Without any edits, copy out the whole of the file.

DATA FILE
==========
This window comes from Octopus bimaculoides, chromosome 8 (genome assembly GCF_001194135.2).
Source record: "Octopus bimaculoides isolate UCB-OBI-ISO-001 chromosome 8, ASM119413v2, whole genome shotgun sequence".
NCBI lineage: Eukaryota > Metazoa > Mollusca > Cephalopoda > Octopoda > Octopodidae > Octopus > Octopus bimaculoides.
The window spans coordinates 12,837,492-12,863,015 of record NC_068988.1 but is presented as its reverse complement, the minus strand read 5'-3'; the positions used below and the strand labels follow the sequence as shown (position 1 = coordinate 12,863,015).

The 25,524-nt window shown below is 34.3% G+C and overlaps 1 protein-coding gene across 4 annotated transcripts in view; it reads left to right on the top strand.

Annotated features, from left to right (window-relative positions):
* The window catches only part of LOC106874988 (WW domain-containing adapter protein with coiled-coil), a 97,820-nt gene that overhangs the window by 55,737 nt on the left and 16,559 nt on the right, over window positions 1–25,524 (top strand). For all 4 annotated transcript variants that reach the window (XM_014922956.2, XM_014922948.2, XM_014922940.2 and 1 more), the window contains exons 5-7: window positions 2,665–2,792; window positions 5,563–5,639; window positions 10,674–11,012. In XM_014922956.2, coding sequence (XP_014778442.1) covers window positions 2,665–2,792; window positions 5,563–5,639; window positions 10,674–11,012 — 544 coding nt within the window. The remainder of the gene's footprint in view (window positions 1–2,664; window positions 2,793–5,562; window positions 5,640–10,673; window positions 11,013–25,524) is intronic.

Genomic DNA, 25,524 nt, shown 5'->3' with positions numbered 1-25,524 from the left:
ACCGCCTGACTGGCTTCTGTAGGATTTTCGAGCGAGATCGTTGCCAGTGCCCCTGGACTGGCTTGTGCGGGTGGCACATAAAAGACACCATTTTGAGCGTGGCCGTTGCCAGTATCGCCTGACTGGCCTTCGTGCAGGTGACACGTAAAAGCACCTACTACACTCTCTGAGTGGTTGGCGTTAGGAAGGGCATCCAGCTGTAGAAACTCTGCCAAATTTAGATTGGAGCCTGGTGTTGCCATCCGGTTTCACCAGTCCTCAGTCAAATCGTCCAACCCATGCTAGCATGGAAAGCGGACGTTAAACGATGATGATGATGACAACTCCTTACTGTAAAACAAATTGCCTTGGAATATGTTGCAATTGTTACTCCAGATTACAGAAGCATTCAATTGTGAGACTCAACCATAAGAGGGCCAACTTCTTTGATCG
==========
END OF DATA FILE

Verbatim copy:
This window comes from Octopus bimaculoides, chromosome 8 (genome assembly GCF_001194135.2).
Source record: "Octopus bimaculoides isolate UCB-OBI-ISO-001 chromosome 8, ASM119413v2, whole genome shotgun sequence".
NCBI lineage: Eukaryota > Metazoa > Mollusca > Cephalopoda > Octopoda > Octopodidae > Octopus > Octopus bimaculoides.
The window spans coordinates 12,837,492-12,863,015 of record NC_068988.1 but is presented as its reverse complement, the minus strand read 5'-3'; the positions used below and the strand labels follow the sequence as shown (position 1 = coordinate 12,863,015).

The 25,524-nt window shown below is 34.3% G+C and overlaps 1 protein-coding gene across 4 annotated transcripts in view; it reads left to right on the top strand.

Annotated features, from left to right (window-relative positions):
* The window catches only part of LOC106874988 (WW domain-containing adapter protein with coiled-coil), a 97,820-nt gene that overhangs the window by 55,737 nt on the left and 16,559 nt on the right, over window positions 1–25,524 (top strand). For all 4 annotated transcript variants that reach the window (XM_014922956.2, XM_014922948.2, XM_014922940.2 and 1 more), the window contains exons 5-7: window positions 2,665–2,792; window positions 5,563–5,639; window positions 10,674–11,012. In XM_014922956.2, coding sequence (XP_014778442.1) covers window positions 2,665–2,792; window positions 5,563–5,639; window positions 10,674–11,012 — 544 coding nt within the window. The remainder of the gene's footprint in view (window positions 1–2,664; window positions 2,793–5,562; window positions 5,640–10,673; window positions 11,013–25,524) is intronic.

Genomic DNA, 25,524 nt, shown 5'->3' with positions numbered 1-25,524 from the left:
ACCGCCTGACTGGCTTCTGTAGGATTTTCGAGCGAGATCGTTGCCAGTGCCCCTGGACTGGCTTGTGCGGGTGGCACATAAAAGACACCATTTTGAGCGTGGCCGTTGCCAGTATCGCCTGACTGGCCTTCGTGCAGGTGACACGTAAAAGCACCTACTACACTCTCTGAGTGGTTGGCGTTAGGAAGGGCATCCAGCTGTAGAAACTCTGCCAAATTTAGATTGGAGCCTGGTGTTGCCATCCGGTTTCACCAGTCCTCAGTCAAATCGTCCAACCCATGCTAGCATGGAAAGCGGACGTTAAACGATGATGATGATGACAACTCCTTACTGTAAAACAAATTGCCTTGGAATATGTTGCAATTGTTACTCCAGATTACAGAAGCATTCAATTGTGAGACTCAACCATAAGAGGGCCAACTTCTTTGATCG